Minutes later, three CONAF rangers arrived with a stronger medikit and a stretcher. One of them was also a WFR but he was very happy to see me in charge and to stay in that configuration. I totally understood as I was also happy to see him arrived and very found on letting him in charge. We continued to wash and stop bleedings, while I stopped every strong guy descending from the summit in preparation of the evacuation. We put some stiches that I had had and created a system to maintain the head in position. In the meantime, a woman shouted at me because I trashed the place with my gaze’s packaging… it was such a big mess.

Once his head full of bandages, it was time to evacuate. It had been already 30 minutes at least since he felt. After argued about the right way to put him on the stretcher (no, we don’t lift him and put the thing under!), Bruno, in contact with bomberos (local firemen), told me it was asked to stay on position and to wait. No fucking way, I had heard sirens quite a while now and they still weren’t with us. Probabilities that they were not in shape were high, and my patient wasn’t in a great day.

There were three kilometres between us and sector of La Mina, where ambulance should probably wait. I succeed to gather ten strong dudes and once I explained how to create a chain to be more efficient, we were going full speed. I mean really full speed. The stretcher was not the best on the market, but hey, happy to have it. It was just only two people per side could carry the thing, plus one guy at the head. Patient was of the heavy lifter kind of guy; ten men were not too much. We took one hour and a half to move two kilometres in complicated rock terrain. Afterward, it was the best part of the rescue. Patient was stable, blood was hidden, and humanity was intense. I mean, few moments before, we didn’t know each other, we didn’t the patient and now we were caring other stamina, with tap on shoulders and words of encouragements. A true warm moment between human brothers. The group took care of me by not letting me carry the stretcher too long, by listening what I had to say and being sure I respected time intervals to check patient status. My job was more guiding the group, shouting when patient’s head was under his feet, and checking patient’s vital signs. Which was not evolving in the right way: pulse was weaker and weaker, and irregular. Septic choc was not that far, so I kept putting positive pressure on my folks.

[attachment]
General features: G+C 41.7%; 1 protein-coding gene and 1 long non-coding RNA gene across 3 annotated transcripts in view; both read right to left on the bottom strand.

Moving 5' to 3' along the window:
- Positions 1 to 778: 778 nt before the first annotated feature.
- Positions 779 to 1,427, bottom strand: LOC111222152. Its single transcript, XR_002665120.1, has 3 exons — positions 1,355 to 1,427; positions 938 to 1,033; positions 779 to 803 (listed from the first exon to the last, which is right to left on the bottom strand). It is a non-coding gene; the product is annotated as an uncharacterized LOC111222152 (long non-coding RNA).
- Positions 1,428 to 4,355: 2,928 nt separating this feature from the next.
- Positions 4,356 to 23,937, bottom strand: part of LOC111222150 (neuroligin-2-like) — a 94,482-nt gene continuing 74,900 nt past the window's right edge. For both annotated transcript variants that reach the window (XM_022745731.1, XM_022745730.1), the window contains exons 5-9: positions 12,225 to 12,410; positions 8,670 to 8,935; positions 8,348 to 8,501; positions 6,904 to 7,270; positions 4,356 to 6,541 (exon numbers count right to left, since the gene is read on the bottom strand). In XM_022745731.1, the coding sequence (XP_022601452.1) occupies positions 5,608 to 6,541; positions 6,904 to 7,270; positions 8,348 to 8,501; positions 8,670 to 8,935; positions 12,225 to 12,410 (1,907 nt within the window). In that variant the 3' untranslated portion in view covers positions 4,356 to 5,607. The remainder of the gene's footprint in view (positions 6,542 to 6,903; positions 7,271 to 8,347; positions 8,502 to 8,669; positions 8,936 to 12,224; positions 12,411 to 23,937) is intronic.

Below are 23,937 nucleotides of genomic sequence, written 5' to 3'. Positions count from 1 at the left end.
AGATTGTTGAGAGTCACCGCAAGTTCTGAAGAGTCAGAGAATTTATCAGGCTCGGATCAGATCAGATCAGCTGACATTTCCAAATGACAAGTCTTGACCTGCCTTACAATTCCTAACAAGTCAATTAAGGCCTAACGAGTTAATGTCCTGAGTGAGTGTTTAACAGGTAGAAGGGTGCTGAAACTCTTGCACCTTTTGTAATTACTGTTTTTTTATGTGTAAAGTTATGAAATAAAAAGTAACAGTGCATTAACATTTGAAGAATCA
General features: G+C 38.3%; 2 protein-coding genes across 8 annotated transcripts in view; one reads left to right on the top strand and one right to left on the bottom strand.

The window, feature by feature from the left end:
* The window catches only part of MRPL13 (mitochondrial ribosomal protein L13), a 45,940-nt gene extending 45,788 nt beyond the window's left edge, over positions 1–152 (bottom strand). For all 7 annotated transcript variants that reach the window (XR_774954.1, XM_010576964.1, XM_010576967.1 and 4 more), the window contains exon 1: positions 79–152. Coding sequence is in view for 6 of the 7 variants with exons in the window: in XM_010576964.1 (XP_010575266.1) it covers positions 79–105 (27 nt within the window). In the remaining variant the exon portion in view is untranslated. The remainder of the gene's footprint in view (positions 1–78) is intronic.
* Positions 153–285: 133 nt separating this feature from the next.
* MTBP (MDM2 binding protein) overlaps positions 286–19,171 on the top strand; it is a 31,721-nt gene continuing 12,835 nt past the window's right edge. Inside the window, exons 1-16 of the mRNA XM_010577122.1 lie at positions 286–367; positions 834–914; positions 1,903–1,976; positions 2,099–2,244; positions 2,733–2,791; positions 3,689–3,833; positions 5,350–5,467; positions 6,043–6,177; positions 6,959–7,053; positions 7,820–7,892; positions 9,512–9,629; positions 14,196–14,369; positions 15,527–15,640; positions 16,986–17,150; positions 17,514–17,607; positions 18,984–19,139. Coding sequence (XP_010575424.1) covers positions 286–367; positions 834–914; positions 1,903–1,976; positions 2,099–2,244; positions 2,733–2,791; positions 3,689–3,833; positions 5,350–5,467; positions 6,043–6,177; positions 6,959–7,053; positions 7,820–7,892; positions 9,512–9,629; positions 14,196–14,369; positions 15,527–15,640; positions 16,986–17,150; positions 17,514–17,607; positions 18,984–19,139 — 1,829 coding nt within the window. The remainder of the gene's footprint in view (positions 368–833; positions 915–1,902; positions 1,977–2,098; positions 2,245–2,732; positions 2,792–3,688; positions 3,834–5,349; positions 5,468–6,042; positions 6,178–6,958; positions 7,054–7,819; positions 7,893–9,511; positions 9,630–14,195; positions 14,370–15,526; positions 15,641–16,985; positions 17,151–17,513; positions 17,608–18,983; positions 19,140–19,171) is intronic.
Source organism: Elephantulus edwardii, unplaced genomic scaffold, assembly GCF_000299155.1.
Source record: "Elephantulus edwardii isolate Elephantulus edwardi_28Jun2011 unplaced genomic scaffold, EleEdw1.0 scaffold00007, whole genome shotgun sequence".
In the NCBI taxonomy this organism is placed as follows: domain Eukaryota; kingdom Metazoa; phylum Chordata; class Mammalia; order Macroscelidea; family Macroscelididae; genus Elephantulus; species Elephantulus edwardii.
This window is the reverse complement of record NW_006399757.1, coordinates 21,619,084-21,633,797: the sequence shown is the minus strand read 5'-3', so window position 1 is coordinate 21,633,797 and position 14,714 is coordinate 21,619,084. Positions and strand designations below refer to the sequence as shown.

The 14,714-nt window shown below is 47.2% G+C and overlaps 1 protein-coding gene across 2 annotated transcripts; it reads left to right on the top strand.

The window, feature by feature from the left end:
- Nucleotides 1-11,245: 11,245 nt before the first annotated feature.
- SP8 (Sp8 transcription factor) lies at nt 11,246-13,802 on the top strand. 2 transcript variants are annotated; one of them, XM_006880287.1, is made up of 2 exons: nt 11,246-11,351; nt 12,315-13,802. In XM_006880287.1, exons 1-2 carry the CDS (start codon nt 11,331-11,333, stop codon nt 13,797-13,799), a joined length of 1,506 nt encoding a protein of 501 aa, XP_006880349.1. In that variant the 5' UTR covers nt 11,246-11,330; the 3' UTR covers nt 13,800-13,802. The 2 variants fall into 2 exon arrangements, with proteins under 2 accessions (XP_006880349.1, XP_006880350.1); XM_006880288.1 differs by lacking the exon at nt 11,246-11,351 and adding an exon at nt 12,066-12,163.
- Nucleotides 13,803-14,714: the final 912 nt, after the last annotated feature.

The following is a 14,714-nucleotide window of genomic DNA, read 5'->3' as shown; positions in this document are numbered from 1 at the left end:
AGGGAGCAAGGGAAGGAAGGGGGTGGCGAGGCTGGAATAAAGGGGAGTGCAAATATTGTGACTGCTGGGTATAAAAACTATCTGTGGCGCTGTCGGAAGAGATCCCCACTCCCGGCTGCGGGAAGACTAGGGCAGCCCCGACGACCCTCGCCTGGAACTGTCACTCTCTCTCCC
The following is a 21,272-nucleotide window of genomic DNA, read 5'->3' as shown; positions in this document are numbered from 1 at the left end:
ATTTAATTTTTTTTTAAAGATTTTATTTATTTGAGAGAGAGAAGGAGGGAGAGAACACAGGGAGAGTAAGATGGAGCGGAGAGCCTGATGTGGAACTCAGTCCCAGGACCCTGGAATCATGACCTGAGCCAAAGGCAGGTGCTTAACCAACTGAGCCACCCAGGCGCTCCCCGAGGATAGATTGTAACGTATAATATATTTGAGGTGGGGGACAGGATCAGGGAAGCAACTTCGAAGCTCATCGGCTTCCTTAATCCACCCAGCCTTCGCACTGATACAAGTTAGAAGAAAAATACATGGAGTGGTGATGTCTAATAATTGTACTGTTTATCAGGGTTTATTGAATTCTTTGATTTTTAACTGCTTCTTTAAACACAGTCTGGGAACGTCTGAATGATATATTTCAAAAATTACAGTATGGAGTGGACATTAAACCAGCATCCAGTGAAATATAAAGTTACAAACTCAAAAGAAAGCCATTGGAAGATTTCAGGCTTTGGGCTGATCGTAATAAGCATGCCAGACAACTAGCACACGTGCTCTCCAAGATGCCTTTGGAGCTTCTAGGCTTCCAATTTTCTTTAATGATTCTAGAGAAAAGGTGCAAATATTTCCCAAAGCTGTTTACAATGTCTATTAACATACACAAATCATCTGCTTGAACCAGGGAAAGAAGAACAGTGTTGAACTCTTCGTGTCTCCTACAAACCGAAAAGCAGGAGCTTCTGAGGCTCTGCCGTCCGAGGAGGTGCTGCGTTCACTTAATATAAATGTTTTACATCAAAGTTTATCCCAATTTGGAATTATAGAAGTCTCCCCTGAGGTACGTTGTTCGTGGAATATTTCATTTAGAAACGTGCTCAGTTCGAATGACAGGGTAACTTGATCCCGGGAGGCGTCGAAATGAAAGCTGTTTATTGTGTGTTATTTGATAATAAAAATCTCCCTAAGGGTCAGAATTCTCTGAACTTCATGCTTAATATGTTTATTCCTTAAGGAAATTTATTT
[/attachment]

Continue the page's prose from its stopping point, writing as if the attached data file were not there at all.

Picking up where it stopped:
Finally, we met firemen, at 400m only from their vehicles. All obese and sweating like crazy. It was the weirdest moment of the day, when intensity transformed in uselessness in seconds. They told us we could leave, without asking any information about patient’s status. I didn’t ask why now that I remembered my family was waiting for me. Before leaving, CONAF rangers gave me a huge thank you and told me they were happy to let me pass this morning.

To be honest, it is not a story about bravery or courage. I tell you this to wash my brain and to deal with post traumatic stress. I struggled days after, when it was impossible for me to have a good sleep. Every time I closed my eyes, images of the wound and sound of drying blood was in front of me. I needed this writing, as well as long talks with my wife, NOLS instructors and other specialists to heal. Knowing also that the patient finally made it to the hospital hours later and fully recovery was key in my healing process.